For the third consecutive year, all of the graduating seniors from the Englewood campus of Urban Prep Academies is college-bound.
"I'm the first generation to graduate, and it's really an honor and also I want to continue my family's chapter and history on completing and earning a degree in college," said James McKinley Jackson, the president of the graduating class.
Friday's ceremony was deeply symbolic. With Gov. Pat Quinn looking on, 85 seniors exchanged their red uniform ties for collegiate stripes in Urban Prep's red and gold colors.
"Urban Prep changed me as a student and as a young man as a whole," said Vernon Cheeks, who has been accepted to Indiana State University. "Mainly, from me becoming an average student and seeking my full potential of being an above-average student.
The students' success defies negative data on African-American male achievement while bringing international recognition to the school by education leaders, including U.S. Secretary of Education Arne Duncan.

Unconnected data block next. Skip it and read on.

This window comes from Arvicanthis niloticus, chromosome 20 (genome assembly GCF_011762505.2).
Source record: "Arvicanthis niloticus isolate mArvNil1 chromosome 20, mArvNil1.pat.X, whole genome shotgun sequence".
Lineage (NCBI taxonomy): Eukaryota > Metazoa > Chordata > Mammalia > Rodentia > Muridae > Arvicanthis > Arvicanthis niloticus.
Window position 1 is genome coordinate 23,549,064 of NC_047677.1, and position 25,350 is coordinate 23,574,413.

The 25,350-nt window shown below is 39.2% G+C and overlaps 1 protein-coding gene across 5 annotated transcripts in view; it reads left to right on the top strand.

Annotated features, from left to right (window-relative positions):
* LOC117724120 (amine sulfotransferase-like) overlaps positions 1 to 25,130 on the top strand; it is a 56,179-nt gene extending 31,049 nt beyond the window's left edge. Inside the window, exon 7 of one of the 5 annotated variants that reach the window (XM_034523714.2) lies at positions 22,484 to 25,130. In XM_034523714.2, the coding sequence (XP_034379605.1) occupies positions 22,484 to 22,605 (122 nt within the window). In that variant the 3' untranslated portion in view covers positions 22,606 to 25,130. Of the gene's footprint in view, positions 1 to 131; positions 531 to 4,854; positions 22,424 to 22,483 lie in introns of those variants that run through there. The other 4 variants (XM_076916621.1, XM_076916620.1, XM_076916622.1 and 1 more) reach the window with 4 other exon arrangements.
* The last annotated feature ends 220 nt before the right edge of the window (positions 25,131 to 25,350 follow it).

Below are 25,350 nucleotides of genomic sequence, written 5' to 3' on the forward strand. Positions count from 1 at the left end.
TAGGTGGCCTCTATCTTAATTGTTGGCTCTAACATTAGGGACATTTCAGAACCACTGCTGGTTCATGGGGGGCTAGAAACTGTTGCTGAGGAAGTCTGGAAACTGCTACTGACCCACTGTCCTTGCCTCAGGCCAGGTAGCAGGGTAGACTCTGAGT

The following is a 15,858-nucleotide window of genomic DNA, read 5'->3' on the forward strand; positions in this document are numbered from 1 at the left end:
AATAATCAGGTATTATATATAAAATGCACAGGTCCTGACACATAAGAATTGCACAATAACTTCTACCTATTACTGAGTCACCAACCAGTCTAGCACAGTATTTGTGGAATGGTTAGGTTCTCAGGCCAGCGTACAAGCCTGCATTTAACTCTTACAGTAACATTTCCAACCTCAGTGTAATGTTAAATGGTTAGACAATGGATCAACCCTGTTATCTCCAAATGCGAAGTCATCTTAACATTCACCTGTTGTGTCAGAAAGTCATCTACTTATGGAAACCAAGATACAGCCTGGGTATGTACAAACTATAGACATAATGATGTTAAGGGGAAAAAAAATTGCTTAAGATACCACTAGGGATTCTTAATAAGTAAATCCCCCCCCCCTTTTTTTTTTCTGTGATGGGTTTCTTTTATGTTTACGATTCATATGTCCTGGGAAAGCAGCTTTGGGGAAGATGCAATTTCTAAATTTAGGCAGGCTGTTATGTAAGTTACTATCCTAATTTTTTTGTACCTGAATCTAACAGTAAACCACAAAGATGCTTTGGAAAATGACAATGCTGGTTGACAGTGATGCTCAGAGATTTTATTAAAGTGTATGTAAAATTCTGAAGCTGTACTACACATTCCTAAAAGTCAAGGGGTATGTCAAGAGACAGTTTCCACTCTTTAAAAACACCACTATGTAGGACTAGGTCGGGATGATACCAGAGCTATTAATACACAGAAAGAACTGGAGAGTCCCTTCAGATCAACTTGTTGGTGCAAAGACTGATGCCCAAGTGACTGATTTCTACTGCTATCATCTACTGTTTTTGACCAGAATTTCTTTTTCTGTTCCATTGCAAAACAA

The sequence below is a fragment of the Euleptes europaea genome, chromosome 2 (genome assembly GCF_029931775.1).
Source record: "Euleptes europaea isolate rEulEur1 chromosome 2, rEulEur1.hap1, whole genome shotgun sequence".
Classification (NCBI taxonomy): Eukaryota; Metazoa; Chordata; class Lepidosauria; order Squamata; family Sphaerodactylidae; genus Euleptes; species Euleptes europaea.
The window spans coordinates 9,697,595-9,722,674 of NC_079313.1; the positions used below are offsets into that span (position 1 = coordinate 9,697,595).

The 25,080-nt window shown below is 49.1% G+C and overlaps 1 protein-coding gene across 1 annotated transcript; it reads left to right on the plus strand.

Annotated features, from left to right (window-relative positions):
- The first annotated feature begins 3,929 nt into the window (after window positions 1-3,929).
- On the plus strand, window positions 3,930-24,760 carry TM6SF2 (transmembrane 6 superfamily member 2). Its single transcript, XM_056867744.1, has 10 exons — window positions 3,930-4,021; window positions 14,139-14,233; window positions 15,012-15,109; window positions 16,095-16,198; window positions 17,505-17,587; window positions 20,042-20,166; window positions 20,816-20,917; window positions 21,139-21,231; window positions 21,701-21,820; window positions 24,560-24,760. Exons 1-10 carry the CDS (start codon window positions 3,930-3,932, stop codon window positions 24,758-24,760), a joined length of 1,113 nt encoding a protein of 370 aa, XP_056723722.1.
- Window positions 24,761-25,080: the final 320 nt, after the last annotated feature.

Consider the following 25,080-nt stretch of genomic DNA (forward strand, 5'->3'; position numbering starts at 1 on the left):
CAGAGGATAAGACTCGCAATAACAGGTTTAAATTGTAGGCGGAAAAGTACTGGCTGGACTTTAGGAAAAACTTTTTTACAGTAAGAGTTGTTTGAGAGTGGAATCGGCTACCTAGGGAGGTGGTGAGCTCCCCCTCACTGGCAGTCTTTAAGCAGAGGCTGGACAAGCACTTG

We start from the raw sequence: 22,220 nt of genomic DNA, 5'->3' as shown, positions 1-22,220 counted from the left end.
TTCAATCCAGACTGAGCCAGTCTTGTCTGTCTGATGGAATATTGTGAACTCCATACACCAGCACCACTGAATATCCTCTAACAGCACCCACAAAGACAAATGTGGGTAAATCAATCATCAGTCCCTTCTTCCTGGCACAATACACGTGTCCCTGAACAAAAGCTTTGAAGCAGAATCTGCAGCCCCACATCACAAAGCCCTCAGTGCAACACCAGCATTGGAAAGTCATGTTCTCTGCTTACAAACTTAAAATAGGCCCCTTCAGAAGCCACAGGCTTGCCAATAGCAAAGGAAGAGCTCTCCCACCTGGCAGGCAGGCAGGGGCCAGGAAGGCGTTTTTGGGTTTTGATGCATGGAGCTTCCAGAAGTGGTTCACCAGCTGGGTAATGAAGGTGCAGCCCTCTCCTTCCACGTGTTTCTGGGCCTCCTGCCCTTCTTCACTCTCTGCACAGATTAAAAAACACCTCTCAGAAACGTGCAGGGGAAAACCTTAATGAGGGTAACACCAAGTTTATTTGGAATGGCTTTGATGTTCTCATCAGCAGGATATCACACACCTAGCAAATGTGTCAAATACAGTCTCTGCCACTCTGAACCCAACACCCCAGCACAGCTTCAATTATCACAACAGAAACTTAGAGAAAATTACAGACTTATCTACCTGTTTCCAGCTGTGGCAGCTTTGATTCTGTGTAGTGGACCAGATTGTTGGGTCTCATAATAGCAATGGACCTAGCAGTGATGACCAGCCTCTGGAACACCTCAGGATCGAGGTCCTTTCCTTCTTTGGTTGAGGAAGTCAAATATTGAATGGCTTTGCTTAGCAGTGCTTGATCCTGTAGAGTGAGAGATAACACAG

But some have criticized Urban Prep for its numbers and allegations that some students drop out in order to prevent tarnishing the school's record. They're charges Urban Prep's founder and CEO refutes.
"It's just not true. We're incredibly committed to each and every student when they walk in the door. Urban Prep is a school of choice. There are students who choose to come here and there are students who choose to leave," said Tim King. "I have a saying, 'We don't throw kids away. Even those who think they want to be discarded.' So we give students chance after chance after chance and do everything we can to keep them here."
The school also announced a newly-created partnership with the United Negro College Fund to help provide scholarship support to Urban Prep graduates to ensure continued success.
"Stand your ground gentlemen. Stand your ground each and everyday and I promise you that Urban Prep will be standing with you 100 percent," said King.